“So we did the study on that idea, and it found that the congestion that light rail would create on No. 3 Road… it was just going to be a complete disaster. So we said to Richmond, ‘we’re sorry Richmond, we will build you a train but we are going to have to elevate it like SkyTrain in a lot of places.’ Richmond didn’t like it being above ground, so we said you didn’t have a choice and if you don’t agree, we’ll just take it to the airport. In the end, Richmond agreed elevated was the best way.”
McCallum describes SNG LRT as a “nightmare” for traffic upon completion, with the intermixing of light rail with traffic at intersections.
If re-elected in October, McCallum says he will ask the Mayors’ Council to reverse plans on the SNG LRT and cancel all light rail transit projects.
Although the $58 million budgeted for SNG LRT planning and pre-construction work has already largely been spent, there is still a window of possibility for the project’s cancellation as the start of the procurement stage will not happen until later this year, and construction contracts are not expected to be signed until early-2019.
If LRT is cancelled, attention and funding would be diverted to the seamless SkyTrain extension of the Expo Line along Fraser Highway from King George Station to Langley Centre.
This route, which is currently planned by TransLink and the City of Surrey as a street-level light rail for the second phase of the South of Fraser LRT Project, is roughly 16 km in length.
McCallum says there is significantly more ridership potential with a SkyTrain extension as it would help complete the backbone of the regional transit network.
“With SkyTrain, you are connecting Surrey to the whole area of Metro Vancouver. The original plan even 20 or 30 years ago was to build SkyTrain from downtown Vancouver to Langley,” he said. “That was the original plan when the City of Surrey looked at building rail rapid transit, before SkyTrain was extended across the Fraser River from New Westminster after Expo ’86.”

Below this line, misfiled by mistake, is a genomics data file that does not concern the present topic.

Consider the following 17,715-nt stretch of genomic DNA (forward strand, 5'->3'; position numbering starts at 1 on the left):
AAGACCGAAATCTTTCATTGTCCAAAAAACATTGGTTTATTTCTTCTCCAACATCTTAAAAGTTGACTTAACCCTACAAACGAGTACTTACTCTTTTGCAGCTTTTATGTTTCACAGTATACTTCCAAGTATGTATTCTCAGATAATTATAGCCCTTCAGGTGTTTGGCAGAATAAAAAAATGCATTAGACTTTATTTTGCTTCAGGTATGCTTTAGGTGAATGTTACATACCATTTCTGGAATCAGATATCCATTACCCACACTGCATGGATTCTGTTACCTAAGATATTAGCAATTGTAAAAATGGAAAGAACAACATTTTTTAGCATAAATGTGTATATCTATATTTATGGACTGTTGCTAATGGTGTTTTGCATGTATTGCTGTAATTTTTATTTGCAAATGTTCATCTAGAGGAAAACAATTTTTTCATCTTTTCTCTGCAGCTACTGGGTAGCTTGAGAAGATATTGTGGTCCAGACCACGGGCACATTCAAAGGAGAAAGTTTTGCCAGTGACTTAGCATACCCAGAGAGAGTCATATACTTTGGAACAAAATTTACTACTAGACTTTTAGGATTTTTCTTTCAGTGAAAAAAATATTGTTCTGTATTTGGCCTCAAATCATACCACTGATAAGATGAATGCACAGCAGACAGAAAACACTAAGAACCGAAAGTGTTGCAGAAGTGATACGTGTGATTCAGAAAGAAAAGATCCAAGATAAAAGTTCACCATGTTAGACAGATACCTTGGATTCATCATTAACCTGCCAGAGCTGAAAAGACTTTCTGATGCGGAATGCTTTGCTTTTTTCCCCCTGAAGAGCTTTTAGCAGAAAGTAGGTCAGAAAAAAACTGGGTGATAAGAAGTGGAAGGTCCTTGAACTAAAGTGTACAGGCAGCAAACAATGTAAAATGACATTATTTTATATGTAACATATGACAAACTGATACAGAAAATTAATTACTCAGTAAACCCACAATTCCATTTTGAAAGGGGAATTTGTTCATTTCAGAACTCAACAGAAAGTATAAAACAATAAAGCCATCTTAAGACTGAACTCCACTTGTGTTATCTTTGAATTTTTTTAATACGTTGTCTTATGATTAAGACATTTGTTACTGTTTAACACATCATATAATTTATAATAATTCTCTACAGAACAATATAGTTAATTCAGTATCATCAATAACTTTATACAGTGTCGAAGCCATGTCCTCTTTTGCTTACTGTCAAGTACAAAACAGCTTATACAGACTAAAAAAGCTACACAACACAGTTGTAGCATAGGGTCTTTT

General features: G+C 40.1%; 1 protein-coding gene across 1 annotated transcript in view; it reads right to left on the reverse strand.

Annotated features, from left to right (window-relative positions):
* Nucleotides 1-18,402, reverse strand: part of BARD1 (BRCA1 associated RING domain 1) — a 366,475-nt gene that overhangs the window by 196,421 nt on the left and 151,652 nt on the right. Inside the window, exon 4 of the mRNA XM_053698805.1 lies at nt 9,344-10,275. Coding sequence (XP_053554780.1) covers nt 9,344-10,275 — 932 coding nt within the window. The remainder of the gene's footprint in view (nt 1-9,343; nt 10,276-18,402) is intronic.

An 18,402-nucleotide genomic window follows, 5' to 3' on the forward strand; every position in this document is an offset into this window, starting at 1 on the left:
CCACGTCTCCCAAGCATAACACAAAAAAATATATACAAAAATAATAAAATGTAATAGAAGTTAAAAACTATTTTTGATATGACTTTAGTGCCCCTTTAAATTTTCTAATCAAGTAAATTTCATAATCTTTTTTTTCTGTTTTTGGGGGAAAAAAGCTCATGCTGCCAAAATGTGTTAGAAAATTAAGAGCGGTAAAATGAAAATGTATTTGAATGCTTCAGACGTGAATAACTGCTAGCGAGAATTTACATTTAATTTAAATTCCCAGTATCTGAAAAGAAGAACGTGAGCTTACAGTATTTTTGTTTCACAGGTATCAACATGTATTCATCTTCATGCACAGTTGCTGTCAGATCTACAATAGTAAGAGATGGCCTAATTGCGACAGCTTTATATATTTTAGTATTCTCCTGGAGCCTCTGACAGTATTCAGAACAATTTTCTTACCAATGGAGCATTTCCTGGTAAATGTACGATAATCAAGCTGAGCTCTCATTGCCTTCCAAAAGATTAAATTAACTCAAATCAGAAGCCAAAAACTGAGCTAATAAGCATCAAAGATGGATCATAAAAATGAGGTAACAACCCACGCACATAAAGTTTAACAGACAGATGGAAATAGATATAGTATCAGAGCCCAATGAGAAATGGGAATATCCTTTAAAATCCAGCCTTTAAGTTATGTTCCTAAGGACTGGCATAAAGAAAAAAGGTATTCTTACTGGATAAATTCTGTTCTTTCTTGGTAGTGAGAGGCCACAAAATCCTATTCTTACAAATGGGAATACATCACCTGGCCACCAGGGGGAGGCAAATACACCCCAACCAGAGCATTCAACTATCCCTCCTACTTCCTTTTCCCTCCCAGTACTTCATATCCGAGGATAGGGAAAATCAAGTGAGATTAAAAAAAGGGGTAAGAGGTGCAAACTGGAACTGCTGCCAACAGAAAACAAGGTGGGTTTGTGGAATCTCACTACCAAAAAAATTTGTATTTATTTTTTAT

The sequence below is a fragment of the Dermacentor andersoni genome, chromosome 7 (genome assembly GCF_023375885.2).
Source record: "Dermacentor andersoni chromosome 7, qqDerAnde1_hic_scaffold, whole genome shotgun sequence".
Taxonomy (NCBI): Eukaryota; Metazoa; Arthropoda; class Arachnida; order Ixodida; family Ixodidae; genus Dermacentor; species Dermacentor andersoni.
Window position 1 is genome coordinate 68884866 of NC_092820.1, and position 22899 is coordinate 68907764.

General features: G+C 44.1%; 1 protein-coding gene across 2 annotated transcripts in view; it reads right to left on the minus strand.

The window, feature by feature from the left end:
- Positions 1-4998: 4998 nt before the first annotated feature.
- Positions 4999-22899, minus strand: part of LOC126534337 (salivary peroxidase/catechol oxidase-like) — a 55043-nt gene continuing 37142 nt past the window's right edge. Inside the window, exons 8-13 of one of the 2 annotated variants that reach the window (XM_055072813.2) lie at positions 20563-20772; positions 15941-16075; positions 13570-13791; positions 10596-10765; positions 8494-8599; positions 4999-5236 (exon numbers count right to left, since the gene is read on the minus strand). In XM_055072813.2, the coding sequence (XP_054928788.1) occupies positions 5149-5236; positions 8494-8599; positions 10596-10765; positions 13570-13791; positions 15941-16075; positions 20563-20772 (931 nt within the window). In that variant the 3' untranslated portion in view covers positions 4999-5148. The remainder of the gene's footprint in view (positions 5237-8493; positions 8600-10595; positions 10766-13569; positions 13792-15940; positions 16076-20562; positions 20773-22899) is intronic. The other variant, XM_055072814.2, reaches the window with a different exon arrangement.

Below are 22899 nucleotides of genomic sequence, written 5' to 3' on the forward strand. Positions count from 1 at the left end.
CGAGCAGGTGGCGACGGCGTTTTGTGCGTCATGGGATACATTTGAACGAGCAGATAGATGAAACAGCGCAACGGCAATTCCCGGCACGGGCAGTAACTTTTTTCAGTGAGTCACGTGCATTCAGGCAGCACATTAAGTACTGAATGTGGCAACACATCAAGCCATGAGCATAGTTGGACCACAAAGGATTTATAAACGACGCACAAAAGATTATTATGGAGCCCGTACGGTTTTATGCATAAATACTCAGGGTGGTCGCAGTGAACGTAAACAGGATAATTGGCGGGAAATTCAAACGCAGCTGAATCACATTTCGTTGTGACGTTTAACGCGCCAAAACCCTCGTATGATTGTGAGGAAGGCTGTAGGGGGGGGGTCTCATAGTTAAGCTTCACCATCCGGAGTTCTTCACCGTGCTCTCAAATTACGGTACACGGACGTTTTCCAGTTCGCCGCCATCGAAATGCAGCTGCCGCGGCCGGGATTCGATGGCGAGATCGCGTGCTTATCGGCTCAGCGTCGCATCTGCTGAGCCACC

In fact, he says, the southern terminus of the Expo Line at King George Station is even angled and aligned with Fraser Highway because of the expectation that SkyTrain would eventually be extended to Langley.
McCallum asserts the Fraser Highway corridor has far higher ridership potential than the Newton-Guildford corridor because of all of the employment and activity centres that already exist, in addition to the potential for future development.
This includes the RCMP E-Division Headquarters, which is the hub for the RCMP’s presence in BC, and the emerging town centre in Fleetwood, which he says is one of Surrey’s fastest growing areas. Further east, a station serving the Clayton would be the solution to the area’s growing transportation issues.
The Expo Line would then terminate in the downtown area of Langley, where McCallum says there is already development activity that would only intensify with the arrival of SkyTrain.
TransLink previously said the technology for the Fraser Highway rail rapid transit project had not been determined, but over recent months there has been a shift to calling it ‘LRT’ in updates and reports.
As part of the 10-year transit expansion plan’s Phase Two investments, about $36 million had been allocated towards the preliminary planning of the Fraser Highway LRT line, the potential Burnaby Mountain Gondola, and the rail rapid transit extension between Arbutus Street and UBC.
Construction on the Fraser Highway LRT line could begin shortly after the planned 2024 opening of the SNG LRT.
“I think the Mayors’ Council listened to Surrey Council, which was pushing so hard for light rail. So they thought maybe that’s what Surrey wants, and because of that reason we should do it,” McCallum added.
“I don’t know how they got to pushing for light rail… if you look at the majority of people in Surrey, even in a number of polls, if you just go out to the communities, nobody wants light rail. They want SkyTrain down Fraser Highway.”
Editor’s note: This article has been updated.